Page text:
The language has declined in recent years, with the last fluent speaker, Vi Hilbert, dying in 2008. However, many tribes, including the Puyallup Tribe, are working to revitalize the language in daily use. The Puyallup Tribe has a strong language department, the Puyallup Language Program, which was created to revitalize Twulshootseed, emphasizing using the language for communication. The main objectives of the program are to create "language nests," physical locations where only Twulshootseed, not English, is spoken; to help individuals create their own language learning program, without needing to rely on one centralized language program, and to grow the Twulshootseed language in the school, the home, the workplace, and the community.[18]

The Puyallup Language Program operates a website, Puyallup Tribal Language, where they offer free resources for learning the language, information about the language and their program, and classes for tribal members.[19]

Notable Puyallup citizens

  • Ella Aquino (1902–1988), treaty rights advocate and prominent leader of the Native American community of Seattle
  • Ramona Bennett, treaty rights advocate and former member of the Puyallup Tribal Council
  • Herman Dillon (1931–2014), former chairman of the Puyallup Tribal Council
  • Robert Satiacum (1929–1991), treaty rights advocate also convicted of embezzlement of tribal funds, attempted murder, and child molestation
  • Robert Satiacum Jr., political and environmental activist and former Electoral College elector


  1. ^ Lushootseed pronunciation: [spoʲˈɑːləpabʃ], spoy-AH-ləp-ahbsh


  1. ^ Bates, Dawn; Hess, Thom; Hilbert, Vi (1994). Lushootseed Dictionary. Seattle: University of Washington Press. p. 165. ISBN 978-0-295-97323-4. OCLC 29877333.
  2. ^ "Puyallup Tribe: The Story of Our People - puyaləpabš: syəcəb ʔə tiił ʔiišədčəł". Puyallup Tribe of Indians. Retrieved February 21, 2024.
  3. ^ a b c "Puyallup Tribe". Northwest Portland Area Indian Health Board. February 9, 2016. Retrieved February 23, 2024.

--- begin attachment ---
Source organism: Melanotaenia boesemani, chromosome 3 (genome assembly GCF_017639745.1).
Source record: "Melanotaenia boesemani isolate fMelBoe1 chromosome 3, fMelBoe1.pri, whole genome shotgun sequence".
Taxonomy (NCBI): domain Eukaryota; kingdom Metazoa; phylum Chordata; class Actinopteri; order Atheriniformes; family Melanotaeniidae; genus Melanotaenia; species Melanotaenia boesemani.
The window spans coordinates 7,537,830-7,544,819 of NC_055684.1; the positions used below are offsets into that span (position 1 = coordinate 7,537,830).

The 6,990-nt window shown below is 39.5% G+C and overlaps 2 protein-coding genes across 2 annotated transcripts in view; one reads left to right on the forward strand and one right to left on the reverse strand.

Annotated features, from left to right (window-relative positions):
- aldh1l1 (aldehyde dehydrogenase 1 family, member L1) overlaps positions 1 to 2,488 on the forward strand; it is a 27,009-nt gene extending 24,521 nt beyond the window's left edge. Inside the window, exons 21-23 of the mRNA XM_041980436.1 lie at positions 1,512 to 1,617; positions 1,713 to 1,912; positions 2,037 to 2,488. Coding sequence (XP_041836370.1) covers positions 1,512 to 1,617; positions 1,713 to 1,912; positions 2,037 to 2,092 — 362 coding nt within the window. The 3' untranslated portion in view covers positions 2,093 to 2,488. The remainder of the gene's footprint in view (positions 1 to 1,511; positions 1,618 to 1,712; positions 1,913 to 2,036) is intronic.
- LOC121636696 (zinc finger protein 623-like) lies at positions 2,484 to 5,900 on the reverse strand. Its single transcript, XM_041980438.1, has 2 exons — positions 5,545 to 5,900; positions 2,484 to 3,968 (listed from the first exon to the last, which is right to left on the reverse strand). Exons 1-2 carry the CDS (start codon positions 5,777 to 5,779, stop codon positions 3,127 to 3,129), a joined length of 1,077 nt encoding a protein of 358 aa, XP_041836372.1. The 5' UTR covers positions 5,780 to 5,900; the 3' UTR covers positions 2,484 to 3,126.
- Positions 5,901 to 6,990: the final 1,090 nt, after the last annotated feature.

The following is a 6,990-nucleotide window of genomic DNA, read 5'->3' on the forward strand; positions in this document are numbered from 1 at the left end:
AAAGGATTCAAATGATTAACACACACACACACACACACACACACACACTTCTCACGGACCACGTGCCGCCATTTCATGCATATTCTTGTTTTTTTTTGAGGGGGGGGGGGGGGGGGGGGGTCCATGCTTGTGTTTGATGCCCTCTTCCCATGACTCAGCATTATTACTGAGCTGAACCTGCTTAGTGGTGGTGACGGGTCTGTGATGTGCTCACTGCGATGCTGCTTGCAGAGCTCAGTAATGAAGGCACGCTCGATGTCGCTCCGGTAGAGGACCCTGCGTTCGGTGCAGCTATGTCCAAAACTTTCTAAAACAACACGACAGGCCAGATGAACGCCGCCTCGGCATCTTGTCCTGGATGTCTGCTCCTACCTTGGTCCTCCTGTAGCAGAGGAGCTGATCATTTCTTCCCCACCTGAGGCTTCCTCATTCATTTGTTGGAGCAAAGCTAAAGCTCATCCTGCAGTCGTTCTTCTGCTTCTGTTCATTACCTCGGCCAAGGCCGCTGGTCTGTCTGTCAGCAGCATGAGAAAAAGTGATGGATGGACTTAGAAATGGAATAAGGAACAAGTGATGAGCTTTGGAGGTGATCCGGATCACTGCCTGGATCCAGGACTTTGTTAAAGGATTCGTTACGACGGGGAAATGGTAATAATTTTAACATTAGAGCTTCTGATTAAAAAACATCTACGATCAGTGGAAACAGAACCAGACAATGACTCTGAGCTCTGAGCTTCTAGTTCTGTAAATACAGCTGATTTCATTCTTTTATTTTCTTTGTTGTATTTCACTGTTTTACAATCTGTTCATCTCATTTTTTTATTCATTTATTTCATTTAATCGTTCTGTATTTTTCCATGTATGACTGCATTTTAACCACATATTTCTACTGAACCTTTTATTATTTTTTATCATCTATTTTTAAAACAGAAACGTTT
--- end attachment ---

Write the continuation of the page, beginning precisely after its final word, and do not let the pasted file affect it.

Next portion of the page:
4. ^ a b "Tribal Courts". Puyallup Tribe. Retrieved February 23, 2024.
  5. ^ a b "Tribal Council - sk'ʷapad ʔə tiiɫ siʔiʔab". Puyallup Tribe. Retrieved February 23, 2024.
  6. ^ Talbot, Peter (February 23, 2023). "So long Emerald Queen: Puyallup Tribe's riverboat casino on its way to Seattle after sale". The News Tribune. Retrieved March 1, 2023.
  7. ^ "Northwest FightScene - Battle at the Boat 110 - March 18th 2017 Results, Recap, & Photos".
  8. ^ "New Emerald Queen Casino Tacoma".
  9. ^ Cockrell, Debbie (June 1, 2020). "New Emerald Queen Casino in Tacoma announces opening date". The News Tribune. Retrieved March 23, 2021.
  10. ^ Sailor, Craig (July 24, 2018). "Puyallup Tribe's new mega casino will be Vegas on I-5 when it opens in 2019". The News Tribune. Retrieved September 18, 2018.
  11. ^ "Marine View Ventures > News". Archived from the original on September 11, 2014. Retrieved September 11, 2014.
  12. ^ "Census Profile: Tacoma, Washington". United States Census Bureau. May 2023. Retrieved March 14, 2024.
  13. ^ 2020 Census – Tribal Tract Map: Puyallup Reservation and Off-Reservation Trust Land (PDF) (Map). 1:47,216. United States Census Bureau. June 14, 2021. Retrieved March 14, 2024.
  14. ^ Rosier, Paul C. (2003), Native American Issues, Contemporary American ethnic issues, Greenwood, p. 67, ISBN 9780313320026
  15. ^ Timothy Egan (August 29, 1988), "Indian tribe agrees to drop claim to Tacoma land for $162 million", The New York Times
  16. ^ David Wilma (October 21, 2006), "Puyallup Tribe of Indians accepts a $162 million settlement for lost land on March 25, 1990", HistoryLink, Seattle: History Ink
  17. ^ "About Twulshootseed". Puyallup Tribal Language. Retrieved February 23, 2024.
  18. ^ "About the Program". Puyallup Tribal Language. Retrieved February 23, 2024.
  19. ^ "Home". Puyallup Tribal Language. Retrieved February 23, 2024.

Further reading